Most actors peter out, appearing more infrequently in smaller and smaller roles as their careers wind down. John Wayne is not most actors. At the end of his career, the Duke still had plenty of firepower left in his arsenal, delivering some of his greatest performances in his last decade onscreen, a particularly impressive achievement given his rapidly declining health. Certainly, now is the time to pay tribute to the Duke’s underrated late period. Cock back the hammer and fire: here are the best movies of John Wayne’s final decade in film — one for every round in his six-shooter.
1. The Shootist
Wayne’s last film remains a fitting culmination of his career. He plays a dying gunslinger who, while trying to make peace with his past, has to fend off a lineup of fame-hungry outlaws, anxious to put him in the grave before his cancer can. The parallels to the actor’s own life are eerily poignant. Wayne, who had likely experienced a relapse of cancer, had to gulp down oxygen between takes. Through the struggle, Wayne persevered in a film that served as both a tribute to his life and a stirring good-bye to his fans.
2. True Grit
Accept no substitues: John Wayne is the original one-eyed lawman. As cantankerous Rooster Cogburn, the Duke pokes fun at his own larger-than-life persona. Unlike the usual upstanding lawmen the actor played, Cogburn is a drunk motivated by money and hopelessly outgunned when it comes to negotiating terms with a precocious 14-year-old girl (Kim Darby). It was simultaneously unconventional and perfect casting — resulting in Wayne winning his only Oscar, for Best Actor.
3. El Dorado
A quasi remake of Wayne’s own Rio Bravo, this action-packed Western has all the essential ingredients that made its predecessor such fun. A drunken sheriff (Robert Mitchum) in need of redemption, a young gunslinger (James Caan) anxious to prove himself, and a saloon girl (Charlene Holt) smitten by the Duke’s single-mindedness and sexy saunter. All the gears are working, and the wisecracking chemistry between Wayne and Mitchum (“I’m looking for a tin star with a drunk pinned to it”) still crackles.
4. Big Jake
One of Wayne’s lesser-known roles actually showcases the star’s age, giving the movie a unique edge. When bandits kidnap Wayne’s grandson (played by the actor’s real-life son), Papa shows these sadistic outlaws how underestimating your elders can prove fatal. While clearly attempting to re-brand Wayne’s old-school image — the violence is surprisingly explicit, and the movie is set in the modern era — Big Jake‘s roots are pretty classic. The flick also marks Wayne’s curtain call with his feistiest onscreen companion, Maureen O’Hara.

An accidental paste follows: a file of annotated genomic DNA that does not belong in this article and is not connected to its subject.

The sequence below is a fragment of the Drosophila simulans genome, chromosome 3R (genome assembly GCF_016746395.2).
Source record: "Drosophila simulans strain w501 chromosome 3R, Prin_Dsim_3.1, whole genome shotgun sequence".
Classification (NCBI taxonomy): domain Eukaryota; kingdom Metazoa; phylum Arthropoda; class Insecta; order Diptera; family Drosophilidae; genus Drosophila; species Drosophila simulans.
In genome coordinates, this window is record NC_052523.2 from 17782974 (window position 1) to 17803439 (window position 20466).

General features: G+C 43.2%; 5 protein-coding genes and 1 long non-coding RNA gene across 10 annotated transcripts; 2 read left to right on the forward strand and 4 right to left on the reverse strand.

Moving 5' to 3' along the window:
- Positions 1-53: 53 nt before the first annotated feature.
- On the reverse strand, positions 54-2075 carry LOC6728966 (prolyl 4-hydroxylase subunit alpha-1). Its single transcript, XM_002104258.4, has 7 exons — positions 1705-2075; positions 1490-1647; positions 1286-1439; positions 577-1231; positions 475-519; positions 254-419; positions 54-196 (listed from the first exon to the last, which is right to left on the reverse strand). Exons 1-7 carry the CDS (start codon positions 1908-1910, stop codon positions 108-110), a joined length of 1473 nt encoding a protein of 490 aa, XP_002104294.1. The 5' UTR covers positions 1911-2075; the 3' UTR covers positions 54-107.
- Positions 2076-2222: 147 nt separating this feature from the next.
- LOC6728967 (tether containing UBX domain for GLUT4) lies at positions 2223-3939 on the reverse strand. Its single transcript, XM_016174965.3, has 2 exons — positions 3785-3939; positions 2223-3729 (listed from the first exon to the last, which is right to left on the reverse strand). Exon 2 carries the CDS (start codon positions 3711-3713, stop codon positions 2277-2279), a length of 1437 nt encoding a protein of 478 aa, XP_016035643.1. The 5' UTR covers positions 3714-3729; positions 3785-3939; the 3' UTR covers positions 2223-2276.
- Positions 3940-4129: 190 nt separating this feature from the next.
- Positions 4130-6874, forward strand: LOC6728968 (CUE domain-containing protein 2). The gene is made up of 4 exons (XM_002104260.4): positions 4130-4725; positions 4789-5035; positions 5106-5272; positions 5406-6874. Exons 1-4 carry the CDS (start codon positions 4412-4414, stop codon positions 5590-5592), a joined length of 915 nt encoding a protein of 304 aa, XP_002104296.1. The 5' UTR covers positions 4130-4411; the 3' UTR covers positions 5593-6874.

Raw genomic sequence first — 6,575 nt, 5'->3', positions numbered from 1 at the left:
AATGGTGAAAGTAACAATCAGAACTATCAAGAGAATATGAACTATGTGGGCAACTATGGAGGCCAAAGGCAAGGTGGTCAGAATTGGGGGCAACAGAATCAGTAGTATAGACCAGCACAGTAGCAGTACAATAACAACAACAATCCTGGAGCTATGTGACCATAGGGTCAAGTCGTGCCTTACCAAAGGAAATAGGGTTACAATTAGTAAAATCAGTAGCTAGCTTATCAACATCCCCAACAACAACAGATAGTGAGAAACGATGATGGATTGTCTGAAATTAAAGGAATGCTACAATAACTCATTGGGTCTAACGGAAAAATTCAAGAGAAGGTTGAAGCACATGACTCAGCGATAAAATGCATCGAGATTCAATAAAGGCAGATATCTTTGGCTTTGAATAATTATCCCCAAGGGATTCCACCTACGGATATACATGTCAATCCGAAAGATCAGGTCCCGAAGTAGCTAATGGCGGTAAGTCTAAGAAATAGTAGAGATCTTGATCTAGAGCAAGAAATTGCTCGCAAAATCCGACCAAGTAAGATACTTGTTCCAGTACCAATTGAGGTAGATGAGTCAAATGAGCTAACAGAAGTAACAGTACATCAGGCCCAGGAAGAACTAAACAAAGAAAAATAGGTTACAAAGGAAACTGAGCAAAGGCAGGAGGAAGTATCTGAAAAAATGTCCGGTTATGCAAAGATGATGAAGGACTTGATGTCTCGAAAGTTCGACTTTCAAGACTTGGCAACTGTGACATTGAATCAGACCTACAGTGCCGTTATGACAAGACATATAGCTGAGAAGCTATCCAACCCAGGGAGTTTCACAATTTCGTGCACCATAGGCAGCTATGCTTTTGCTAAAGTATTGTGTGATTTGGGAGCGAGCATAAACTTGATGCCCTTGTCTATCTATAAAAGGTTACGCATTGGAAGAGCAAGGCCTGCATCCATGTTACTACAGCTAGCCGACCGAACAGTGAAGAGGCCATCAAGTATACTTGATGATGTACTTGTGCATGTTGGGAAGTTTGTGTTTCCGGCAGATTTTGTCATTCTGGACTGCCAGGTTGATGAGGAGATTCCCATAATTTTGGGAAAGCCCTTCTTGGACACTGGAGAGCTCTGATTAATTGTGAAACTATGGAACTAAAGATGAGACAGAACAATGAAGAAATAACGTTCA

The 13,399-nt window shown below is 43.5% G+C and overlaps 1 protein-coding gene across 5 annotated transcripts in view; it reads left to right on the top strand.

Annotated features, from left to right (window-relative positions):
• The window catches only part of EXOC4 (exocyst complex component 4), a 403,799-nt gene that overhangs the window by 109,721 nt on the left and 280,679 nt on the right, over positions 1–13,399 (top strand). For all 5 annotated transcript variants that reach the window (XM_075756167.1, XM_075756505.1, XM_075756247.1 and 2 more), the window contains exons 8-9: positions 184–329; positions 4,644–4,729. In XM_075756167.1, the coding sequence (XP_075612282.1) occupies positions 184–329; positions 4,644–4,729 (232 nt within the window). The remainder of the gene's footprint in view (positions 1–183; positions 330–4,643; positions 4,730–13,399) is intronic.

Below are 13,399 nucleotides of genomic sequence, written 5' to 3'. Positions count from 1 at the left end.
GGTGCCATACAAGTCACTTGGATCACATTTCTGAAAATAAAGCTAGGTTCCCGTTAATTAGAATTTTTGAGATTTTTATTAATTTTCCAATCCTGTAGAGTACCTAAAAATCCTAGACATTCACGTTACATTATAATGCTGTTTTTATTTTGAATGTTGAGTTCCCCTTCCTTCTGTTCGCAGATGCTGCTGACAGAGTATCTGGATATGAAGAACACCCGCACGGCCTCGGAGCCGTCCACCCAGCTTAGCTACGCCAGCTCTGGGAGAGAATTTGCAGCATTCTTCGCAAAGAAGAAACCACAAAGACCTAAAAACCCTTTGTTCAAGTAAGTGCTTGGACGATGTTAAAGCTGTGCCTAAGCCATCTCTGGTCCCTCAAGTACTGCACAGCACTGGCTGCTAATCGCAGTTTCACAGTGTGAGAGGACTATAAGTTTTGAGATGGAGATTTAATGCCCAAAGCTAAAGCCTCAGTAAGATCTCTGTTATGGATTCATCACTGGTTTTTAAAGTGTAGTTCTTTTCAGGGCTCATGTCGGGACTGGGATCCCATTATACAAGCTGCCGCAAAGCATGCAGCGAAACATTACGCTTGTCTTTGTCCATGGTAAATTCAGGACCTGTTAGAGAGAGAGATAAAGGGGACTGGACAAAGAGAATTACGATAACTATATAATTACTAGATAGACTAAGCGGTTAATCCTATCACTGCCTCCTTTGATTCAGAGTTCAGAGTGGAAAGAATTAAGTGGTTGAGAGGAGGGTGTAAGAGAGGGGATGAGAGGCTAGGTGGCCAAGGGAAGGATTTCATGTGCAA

5. Rio Lobo
Wayne and director Howard Hawks team up for the third time. Rio Lobo is essentially Rio Bravo and El Dorado thrown into a blender. The results are surprising good, as the movie hits all the right notes — consider it an early-seventies version of Ocean’s Eleven-style popcorn entertainment. And, honestly, how could the formula not work? Outlaws overrun a town; Wayne fights back with the help of a young gun, an old fogy, and some attractive eye candy; and, as tradition dictates, it all ends in an action-packed standoff that’ll blow out the windows and pin you to your seat.
Wayne makes a return to cattle country — but unlike the psychopathic cattle driver in Red River, the character here is a stalwart hero: cattle baron John Chisum. The movie is set during New Mexico’s bloody Lincoln County War, and Chisum locks horns with rival frontier big shot Lawrence Murphy over the usual items: land and cattle. The Duke is clearly the beef mogul you want to throw your money behind — especially as he gets some helpful assistance from employees Pat Garrett and Billy the Kid.